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The Earlier, the better

When the MCAS scores were released last month, there was much to celebrate. Massachusetts’ tenth grades did well. Math, English Language Arts and Sciences scores rose. But there was also worrying news: 3rd graders’ reading proficiency is getting worse and persistent achievement gaps still exist.

Among children from low-income families, a staggering 65% lag in reading. And for many reasons, that is cause for action. Children who are not proficient readers by third grade are likely to remain poor readers through high school and tend to have more social and behavioral problems than their peers. A student who is not at least a moderately capable reader by the end of third grade is less likely to earn a high school diploma.

Early education and early literacy is fundamental to future student success. Closing the achievement gap and getting all kids to proficient is one of the Governor’s top priorities. He has persistently pressed for greater investment in early education as a vital component of our efforts to improve life outcomes for our Commonwealth’s youngest citizens.  The Patrick Administration, the legislature and other state leaders have launched several initiatives aimed at tackling this critical challenge.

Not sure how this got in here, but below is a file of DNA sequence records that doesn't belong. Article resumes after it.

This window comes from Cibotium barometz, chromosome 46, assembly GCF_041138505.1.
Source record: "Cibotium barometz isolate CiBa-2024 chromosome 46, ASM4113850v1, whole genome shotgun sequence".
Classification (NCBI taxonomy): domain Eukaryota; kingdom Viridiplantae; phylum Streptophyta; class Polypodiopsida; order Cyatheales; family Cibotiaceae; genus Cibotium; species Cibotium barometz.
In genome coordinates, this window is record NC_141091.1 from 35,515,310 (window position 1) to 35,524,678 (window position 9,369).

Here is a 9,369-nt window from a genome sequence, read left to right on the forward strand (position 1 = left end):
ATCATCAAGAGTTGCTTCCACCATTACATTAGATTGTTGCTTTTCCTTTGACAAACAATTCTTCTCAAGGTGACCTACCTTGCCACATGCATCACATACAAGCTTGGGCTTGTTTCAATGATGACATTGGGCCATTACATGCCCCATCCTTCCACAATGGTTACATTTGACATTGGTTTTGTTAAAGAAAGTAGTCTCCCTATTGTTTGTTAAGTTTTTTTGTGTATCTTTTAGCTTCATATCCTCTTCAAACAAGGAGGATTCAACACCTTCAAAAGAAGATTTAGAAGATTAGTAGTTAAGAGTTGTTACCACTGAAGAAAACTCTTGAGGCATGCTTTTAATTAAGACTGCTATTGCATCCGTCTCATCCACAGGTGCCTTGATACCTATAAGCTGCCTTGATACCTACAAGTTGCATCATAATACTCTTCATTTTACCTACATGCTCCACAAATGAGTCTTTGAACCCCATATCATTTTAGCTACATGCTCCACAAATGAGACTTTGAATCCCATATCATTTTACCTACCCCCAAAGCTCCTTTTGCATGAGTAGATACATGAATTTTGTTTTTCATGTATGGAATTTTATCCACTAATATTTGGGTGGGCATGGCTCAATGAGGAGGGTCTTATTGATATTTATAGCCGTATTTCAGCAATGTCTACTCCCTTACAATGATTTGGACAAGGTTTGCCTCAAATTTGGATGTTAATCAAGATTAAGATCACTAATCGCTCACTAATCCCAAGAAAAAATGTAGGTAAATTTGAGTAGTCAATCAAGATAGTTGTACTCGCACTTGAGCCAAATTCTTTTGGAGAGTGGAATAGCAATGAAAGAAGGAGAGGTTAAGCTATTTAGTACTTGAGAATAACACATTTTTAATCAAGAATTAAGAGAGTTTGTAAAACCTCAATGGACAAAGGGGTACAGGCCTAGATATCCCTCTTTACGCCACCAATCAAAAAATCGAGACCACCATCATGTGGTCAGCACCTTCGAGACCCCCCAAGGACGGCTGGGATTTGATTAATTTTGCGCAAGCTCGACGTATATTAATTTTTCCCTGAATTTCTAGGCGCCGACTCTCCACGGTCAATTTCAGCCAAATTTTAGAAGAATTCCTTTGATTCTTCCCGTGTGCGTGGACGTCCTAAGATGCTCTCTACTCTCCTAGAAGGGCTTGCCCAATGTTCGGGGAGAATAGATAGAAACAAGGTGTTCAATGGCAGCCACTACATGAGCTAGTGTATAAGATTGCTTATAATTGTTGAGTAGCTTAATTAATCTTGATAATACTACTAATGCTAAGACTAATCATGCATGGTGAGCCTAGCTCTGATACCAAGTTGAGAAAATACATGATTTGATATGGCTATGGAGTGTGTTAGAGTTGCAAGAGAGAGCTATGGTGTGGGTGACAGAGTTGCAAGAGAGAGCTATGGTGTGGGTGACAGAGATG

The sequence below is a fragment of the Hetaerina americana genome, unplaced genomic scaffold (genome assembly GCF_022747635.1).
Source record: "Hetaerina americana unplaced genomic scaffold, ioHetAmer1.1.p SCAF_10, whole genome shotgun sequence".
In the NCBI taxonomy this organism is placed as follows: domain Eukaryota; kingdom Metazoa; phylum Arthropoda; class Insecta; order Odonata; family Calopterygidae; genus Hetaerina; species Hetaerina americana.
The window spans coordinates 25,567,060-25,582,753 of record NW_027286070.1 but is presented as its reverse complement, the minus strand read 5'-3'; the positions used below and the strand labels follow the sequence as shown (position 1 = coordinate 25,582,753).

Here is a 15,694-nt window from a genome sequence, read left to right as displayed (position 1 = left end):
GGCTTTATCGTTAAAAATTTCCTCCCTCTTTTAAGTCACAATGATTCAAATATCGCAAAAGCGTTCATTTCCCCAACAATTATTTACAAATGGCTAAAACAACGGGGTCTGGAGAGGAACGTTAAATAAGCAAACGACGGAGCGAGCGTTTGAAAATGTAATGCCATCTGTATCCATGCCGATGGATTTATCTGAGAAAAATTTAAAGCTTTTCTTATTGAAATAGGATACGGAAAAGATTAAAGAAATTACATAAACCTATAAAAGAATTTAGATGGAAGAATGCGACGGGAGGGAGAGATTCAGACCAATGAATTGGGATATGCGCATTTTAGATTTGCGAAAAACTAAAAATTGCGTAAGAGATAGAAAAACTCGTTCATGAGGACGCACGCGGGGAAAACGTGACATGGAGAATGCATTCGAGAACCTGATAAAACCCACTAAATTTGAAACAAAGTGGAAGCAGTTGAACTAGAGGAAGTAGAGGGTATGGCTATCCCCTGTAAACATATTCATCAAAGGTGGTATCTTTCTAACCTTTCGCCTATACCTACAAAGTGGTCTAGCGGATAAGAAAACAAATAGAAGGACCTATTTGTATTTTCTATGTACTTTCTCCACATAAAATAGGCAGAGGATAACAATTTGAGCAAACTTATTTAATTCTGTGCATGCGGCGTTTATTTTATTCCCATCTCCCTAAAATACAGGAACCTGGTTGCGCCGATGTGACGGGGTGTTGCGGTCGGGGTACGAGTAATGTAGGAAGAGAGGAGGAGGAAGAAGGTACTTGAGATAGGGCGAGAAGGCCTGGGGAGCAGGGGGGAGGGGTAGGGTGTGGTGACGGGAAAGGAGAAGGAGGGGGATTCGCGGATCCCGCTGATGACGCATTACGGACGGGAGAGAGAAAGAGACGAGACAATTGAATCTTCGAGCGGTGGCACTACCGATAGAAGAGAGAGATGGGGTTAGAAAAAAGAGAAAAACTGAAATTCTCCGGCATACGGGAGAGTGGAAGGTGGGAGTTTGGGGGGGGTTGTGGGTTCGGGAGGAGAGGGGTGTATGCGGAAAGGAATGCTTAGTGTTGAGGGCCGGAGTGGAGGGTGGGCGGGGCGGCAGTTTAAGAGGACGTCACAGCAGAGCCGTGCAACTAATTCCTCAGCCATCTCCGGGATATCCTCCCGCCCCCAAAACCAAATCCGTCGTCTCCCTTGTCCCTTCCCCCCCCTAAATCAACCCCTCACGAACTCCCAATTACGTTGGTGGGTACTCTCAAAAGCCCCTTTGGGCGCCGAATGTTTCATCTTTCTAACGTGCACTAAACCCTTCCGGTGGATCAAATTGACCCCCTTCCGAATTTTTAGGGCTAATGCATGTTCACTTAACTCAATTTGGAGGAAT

One important initiative is the Early Literacy Expert Panel, which was established in the 2012 Act Relative to Third Grade Reading Proficiency. Its purpose is to develop potential new policies aimed at getting all students to read proficiently by the end of third grade. The panel members, appointed by Secretary of Education Matthew Malone in September, represent deep expertise in a range of perspectives, including representatives from school, medical, community-based and family-focused organizations. The Panel is co-chaired by Secretary Malone and Nonie Lesaux, Professor of Education at the Harvard Graduate School of Education and a national expert on reading development.

This panel represents a significant opportunity to cut across our the boundaries of policy, academics and practice to work collaboratively to discuss and develop potential new policies in six different areas: 1) strategies for evaluating the effectiveness of curricula for children in early education and care programs through third grade, 2) determining effective instructional practices 3) pre-service training and professional development for early educators 4) screening and assessment to monitor and report on children’s progress, 5) strategies for establishing family partnership to improve the quality, frequency and efficacy of home-school interactions, and 6) action steps to implement research-based recommendations.

Stay tuned for the Early Literacy Panel’s action-oriented report, to be released in late spring 2014.

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